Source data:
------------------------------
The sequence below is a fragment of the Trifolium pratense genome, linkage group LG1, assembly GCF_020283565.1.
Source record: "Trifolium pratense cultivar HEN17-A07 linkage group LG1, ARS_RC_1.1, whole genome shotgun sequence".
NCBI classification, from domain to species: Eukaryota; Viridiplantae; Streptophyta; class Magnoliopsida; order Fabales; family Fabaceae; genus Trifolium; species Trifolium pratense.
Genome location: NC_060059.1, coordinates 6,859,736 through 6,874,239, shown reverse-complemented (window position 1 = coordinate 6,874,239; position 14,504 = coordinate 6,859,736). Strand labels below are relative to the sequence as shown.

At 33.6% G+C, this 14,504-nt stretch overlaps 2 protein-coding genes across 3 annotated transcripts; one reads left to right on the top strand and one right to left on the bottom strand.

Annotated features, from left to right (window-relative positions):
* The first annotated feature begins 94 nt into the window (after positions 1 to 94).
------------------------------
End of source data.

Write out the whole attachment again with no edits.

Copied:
The sequence below is a fragment of the Trifolium pratense genome, linkage group LG1, assembly GCF_020283565.1.
Source record: "Trifolium pratense cultivar HEN17-A07 linkage group LG1, ARS_RC_1.1, whole genome shotgun sequence".
NCBI classification, from domain to species: Eukaryota; Viridiplantae; Streptophyta; class Magnoliopsida; order Fabales; family Fabaceae; genus Trifolium; species Trifolium pratense.
Genome location: NC_060059.1, coordinates 6,859,736 through 6,874,239, shown reverse-complemented (window position 1 = coordinate 6,874,239; position 14,504 = coordinate 6,859,736). Strand labels below are relative to the sequence as shown.

At 33.6% G+C, this 14,504-nt stretch overlaps 2 protein-coding genes across 3 annotated transcripts; one reads left to right on the top strand and one right to left on the bottom strand.

Annotated features, from left to right (window-relative positions):
* The first annotated feature begins 94 nt into the window (after positions 1 to 94).